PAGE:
While they offer strong security, dedicated hardware keys can be expensive to issue and manage. If you lose, replace, or destroy the dedicated device, you must provision a brand-new passkey on a new device. And since device-bound passkeys aren’t portable or recoverable, they increase friction for people trying to move away from passwords. To simplify the experience for users who don’t operate in highly regulated environments, the industry introduced support for syncable passkeys. You can back up and recover a syncable passkey, which makes it possible to share the same passkey between devices or to restore it if you lose or upgrade your device—there’s no need to provision a new one.


Syncable passkeys on user client devices are easy to use, easy to manage, and offer high security


Syncable passkeys on user devices are exciting because they address many of the toughest usability and recoverability challenges that have confronted organizations trying to move to passwordless, phishing-resistant authentication. Hosting the passkey on the user’s device means organizations don’t have to issue or manage a separate device, and syncing it among the user’s client devices and the cloud massively reduces the expense of recovering and reissuing device-bound keys. And on top of all this, replacing passwords with passkeys thwarts more than 99% of identity attacks.


We expect this combination of benefits will make syncable passkeys the best option for the vast majority of users and organizations. Android and iOS devices can host syncable passkeys today, and we’re working to add support in Windows by this fall. Our roadmap for 2024 includes support for both device-bound and syncable passkeys in Microsoft Entra ID and Microsoft consumer accounts. Stay tuned for further announcements later this year.


Device-bound passkeys in Microsoft Authenticator


Industry or governmental regulation, or other highly strict security policies, require that some enterprises and government agencies use device-bound passkeys for signing in to Microsoft Entra. This small fraction of organizations has strict requirements governing the recovery of lost credentials and for preventing employees from sharing credentials with anyone else. Nonetheless, these organizations also want the usability, manageability, and deployment benefits of storing passkeys on user-client devices such as mobile phones.


Advantages of hosting passkeys on a user device: 

  • Organizations don’t have to provision dedicated hardware. 
  • Users are less likely to lose track of their daily computing device.  
  • It’s easy to sign in with a passkey hosted on a user device.


We know that device-bound keys are a must-have for many of our largest, most regulated and most security conscious customers. That’s why we’ve been collaborating with these customers, along with the broader FIDO community, to provide additional options. As part of this work, we’re adding support for device-bound passkeys in the Microsoft Authenticator app on iOS and Android. Instead of provisioning separate devices, high-security organizations can now configure Entra ID to let employees sign-in using their existing phone and their device-bound passkey. Users get a familiar phone interface, including biometrics or local lockscreen PIN or password, while their organizations meet strict security requirements because users can’t sync, share, or recover any device-bound passkey hosted in Microsoft Authenticator.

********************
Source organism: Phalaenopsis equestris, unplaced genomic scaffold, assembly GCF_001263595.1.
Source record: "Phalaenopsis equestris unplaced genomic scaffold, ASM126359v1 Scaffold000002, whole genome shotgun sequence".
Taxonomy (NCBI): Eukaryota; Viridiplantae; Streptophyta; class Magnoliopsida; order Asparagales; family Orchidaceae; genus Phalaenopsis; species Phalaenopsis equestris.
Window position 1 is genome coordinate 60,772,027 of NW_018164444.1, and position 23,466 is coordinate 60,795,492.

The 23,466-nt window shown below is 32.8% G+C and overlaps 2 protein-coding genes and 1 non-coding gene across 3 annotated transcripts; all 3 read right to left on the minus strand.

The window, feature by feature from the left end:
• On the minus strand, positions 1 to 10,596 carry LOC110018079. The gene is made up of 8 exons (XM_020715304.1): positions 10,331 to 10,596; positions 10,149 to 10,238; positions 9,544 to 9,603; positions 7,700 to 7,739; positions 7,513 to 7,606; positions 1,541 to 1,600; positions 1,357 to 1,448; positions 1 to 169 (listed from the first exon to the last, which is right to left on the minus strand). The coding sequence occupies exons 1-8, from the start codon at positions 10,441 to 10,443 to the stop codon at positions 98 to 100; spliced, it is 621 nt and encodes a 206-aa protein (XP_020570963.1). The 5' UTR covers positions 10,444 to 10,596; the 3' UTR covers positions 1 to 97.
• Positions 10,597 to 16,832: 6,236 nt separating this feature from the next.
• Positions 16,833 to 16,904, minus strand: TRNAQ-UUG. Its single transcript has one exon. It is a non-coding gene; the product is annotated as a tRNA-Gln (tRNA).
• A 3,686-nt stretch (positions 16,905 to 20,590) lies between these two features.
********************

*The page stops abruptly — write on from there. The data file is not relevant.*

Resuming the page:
Organizations that use device-bound passkeys trade the benefit of large investments that vendors such as Google (see related article) and Apple (see related article) have made in creating high-security, self-service passkey recovery models for the benefit of meeting strict regulatory or security requirements. They become responsible for sharing and recovering device-bound passkeys, including those hosted in Microsoft Authenticator.


For detailed guidance on how to get started with device-bound passkeys hosted in Microsoft Authenticator, please refer to our documentation.


Microsoft’s commitment to passwordless authentication


Microsoft is continuing to enhance our support for passkey in products such as Entra, Windows, and Microsoft accounts. Please continue to send us feedback, so we can help you eliminate passwords from your environment forever.


Alex Weinert 

VP Director of Identity Security, Microsoft



Learn more about Microsoft Entra: 


Published on:

Learn more
Azure Active Directory Identity Blog articles
Azure Active Directory Identity Blog articles

Azure Active Directory Identity Blog articles

Share post:

Related posts

Stay up to date with latest Microsoft Dynamics 365 and Power Platform news!
* Yes, I agree to the privacy policy